Ascension : Conservation Weekly
Submitted by The Islander (Conservation Office) 16.09.2010 (Article Archived on 30.09.2010)
On an Island the size of Ascension, it is impossible to suggest that the influx of 18 Royal Marines might have gone un-noticed.
ROYAL’S RETURN TO THE ISLAND
Capt Ash Bourne RM, Officer Commanding Sp Troop, 4 ASRM
On an Island the size of Ascension, it is impossible to suggest that the influx of 18 Royal Marines might have gone un-noticed. Those who reside and dine within the confines of the Travellers Hill site would definitely have noticed the locust-like effect on the superb eating facilities supplied by the resident Chef and his team. Not only perhaps because more often than not, these men were sporting shirts labelled Royal Marines Commando but also as they seemed to pride themselves in being able to eat their own body weight and still have room for ice cream! Top Scran! Many thanks.
So why come to the Ascension Islands at all? The 4th Assault Squadron are part of an Amphibious Assault Ship – HMS BULWARK which is about to refloat from a dry docking maintenance period and regenerate up to a fully Operational platform on 48hrs notice to deploy anywhere in the World. The Assault Squadron’s main function is to secure a beach and facilitate the landing of a Combat force using a combination of air lift and Landing craft (Sea). Before Landing Craft can operate on a beach, it is necessary to identify the gradient or profile of that beach during a full tidal range and thus calculations can be made to establish which size craft (with varying draft) can operate on the beach at which times during that tidal range. Due to the nature of our business, this beach profiling is predominantly conducted covertly, often at night. I am quite certain that it will not stretch the imagination too far to comprehend that despite the obvious benefit of the Islands unique deep shelf beaches, the weather makes for a much more pleasant training environment than back in the UK!
Beach Recce training successfully completed, the Squadron looked for a project that we could invest in to offer more of a legacy for the Island. The Squadron Sergeant Major, WO2 Kev ‘My Tattoo doesn’t hurt if I sit on the other cheek’ Brooks RM has visited the Island several times with different Royal Marines Units, and while visiting the Museum, had discovered the story of the death of a former Royal Marine, in 1872.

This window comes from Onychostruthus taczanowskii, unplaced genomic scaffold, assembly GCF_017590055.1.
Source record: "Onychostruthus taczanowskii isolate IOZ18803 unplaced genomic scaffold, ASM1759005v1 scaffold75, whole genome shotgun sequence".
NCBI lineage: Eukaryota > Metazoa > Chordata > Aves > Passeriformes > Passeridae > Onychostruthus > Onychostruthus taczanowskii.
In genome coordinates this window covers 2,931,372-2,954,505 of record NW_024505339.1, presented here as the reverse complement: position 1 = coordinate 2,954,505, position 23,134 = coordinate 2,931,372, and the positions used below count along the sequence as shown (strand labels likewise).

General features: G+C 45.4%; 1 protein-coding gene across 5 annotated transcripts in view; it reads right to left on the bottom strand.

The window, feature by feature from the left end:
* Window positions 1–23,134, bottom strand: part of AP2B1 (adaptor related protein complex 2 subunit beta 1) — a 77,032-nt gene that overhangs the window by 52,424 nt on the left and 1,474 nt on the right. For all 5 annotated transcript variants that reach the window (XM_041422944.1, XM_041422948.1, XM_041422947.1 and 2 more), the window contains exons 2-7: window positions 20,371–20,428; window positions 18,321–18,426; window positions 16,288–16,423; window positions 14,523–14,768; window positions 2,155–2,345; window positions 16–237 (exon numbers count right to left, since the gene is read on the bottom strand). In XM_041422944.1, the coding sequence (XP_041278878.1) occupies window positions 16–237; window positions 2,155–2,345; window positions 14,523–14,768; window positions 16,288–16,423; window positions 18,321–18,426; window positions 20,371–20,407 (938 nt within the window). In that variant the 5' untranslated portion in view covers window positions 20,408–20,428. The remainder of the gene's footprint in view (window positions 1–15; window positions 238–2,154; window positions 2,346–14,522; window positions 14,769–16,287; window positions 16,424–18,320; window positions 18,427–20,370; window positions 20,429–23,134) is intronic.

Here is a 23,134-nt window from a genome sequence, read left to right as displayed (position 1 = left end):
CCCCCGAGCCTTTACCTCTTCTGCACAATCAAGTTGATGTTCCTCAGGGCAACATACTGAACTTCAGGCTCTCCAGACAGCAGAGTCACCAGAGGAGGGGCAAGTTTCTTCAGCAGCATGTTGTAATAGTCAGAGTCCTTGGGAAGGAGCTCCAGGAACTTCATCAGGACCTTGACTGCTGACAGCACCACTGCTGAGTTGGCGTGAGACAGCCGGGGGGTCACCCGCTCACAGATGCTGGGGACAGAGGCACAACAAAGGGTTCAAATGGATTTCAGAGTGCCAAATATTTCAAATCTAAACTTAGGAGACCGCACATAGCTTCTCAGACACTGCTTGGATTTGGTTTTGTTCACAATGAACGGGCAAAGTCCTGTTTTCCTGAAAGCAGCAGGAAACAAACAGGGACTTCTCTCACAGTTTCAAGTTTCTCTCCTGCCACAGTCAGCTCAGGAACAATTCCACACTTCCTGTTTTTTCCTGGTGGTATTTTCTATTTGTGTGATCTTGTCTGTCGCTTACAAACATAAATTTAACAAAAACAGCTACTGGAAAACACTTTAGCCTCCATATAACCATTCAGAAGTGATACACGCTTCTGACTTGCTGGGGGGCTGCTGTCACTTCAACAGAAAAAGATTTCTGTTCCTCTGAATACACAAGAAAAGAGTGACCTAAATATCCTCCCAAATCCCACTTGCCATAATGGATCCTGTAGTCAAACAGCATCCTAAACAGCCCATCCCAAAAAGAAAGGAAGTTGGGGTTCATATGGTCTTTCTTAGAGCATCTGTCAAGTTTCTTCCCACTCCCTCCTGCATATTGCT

Private James Galloway Served on the Island with the Royal Marines Light Infantry and tragically fell to his death from Rupert’s path on 17th November 1872. He was aged 31.
The spot where he fell was, until this week, marked by a white cross. 4 ASRM had initially intended to dedicate a stone plaque in April this year, but were unable to due to the Ash Clouds which cancelled our flights.
The Stone plaque is now sited next to the white cross on Rupert’s path as a lasting monument to a fallen comrade, illustrating part of the foundation of our Corps ethos; Once a Marine; Always a Marine.
Stone plaque located on Rupert’s Path.
The ASRM also took the opportunity to clean up the Royal Marine Light Infantry (RMLI) crest which adorns the top of the Barracks and latterly the cattle shed at the top of the mountain, by the water catchment area. We are certain that this represents the highest Royal Marines Barracks in the World. While working on the Crest, (which by the way, is quite hairy on a wobbly ladder in high winds with even more wobbly knees!), we were met by Stedson Stroud of the Island Conservation team and briefed on the presence of a unique and rare fern species, Asplenium ascensionis, which exists nowhere else in the world! Fortunately, we’d not quite got around to clearing this off as the majority of the Marines, having drawn their large knives were busy levelling all vegetation within 5 feet of Rupert’s path from the Red Lion to the monument. Thank you to Stedson and his team for your continued efforts in protecting and restoring our Corps history and heritage on the Island, among your many other projects.
The plaque was unveiled and dedicated in the presence of the Administrator and the Base Commander at 1600h on Thu 26 August 2010.
Marines working on the crest on the Royal Marines Barracks
Our gratitude must also be extended to amongst many, Chelsea Pete and Al from the Air head, Noddy and Patrick for some superb fishing and the team from Travellers who arranged an excellent BBQ and games evening on Wednesday and made us feel so at home (So much so in fact that some felt the need to have a Yellow fin Tuna tattooed where even here, the Sun doesn’t shine!) To Dean, thanks for the steady hand despite the wobbly target!
To conclude the feelings of us all at the end of this trip; it is very hard as a Royal Marine, not to fall in love with this Island. We have had a fantastic trip, achieved more than we could possibly have hoped to and filled every second of every day (and most nights!) The friendly, can-do attitude enjoyed on the Island is fantastic and we are collectively very grateful for the warm welcome that we have received everywhere that we have ventured by all that we have met. We hope that we have forged a special relationship with the Islands heritage for future members of 4ASRM for many years to come, and that they too will fall in love with a minute Island in the middle of the Atlantic Ocean with so much of our beloved Corp’s history. Thank you from us all and adios, but not goodbye.
4th Assault Squadron Royal Marines, August 2010. Per MARE.
Volunteers welcome. Please contact Olivia Renshaw or Natasha Williams. Ascension Island Conservation Department. Georgetown. Tel: 6359. Email: email@example.com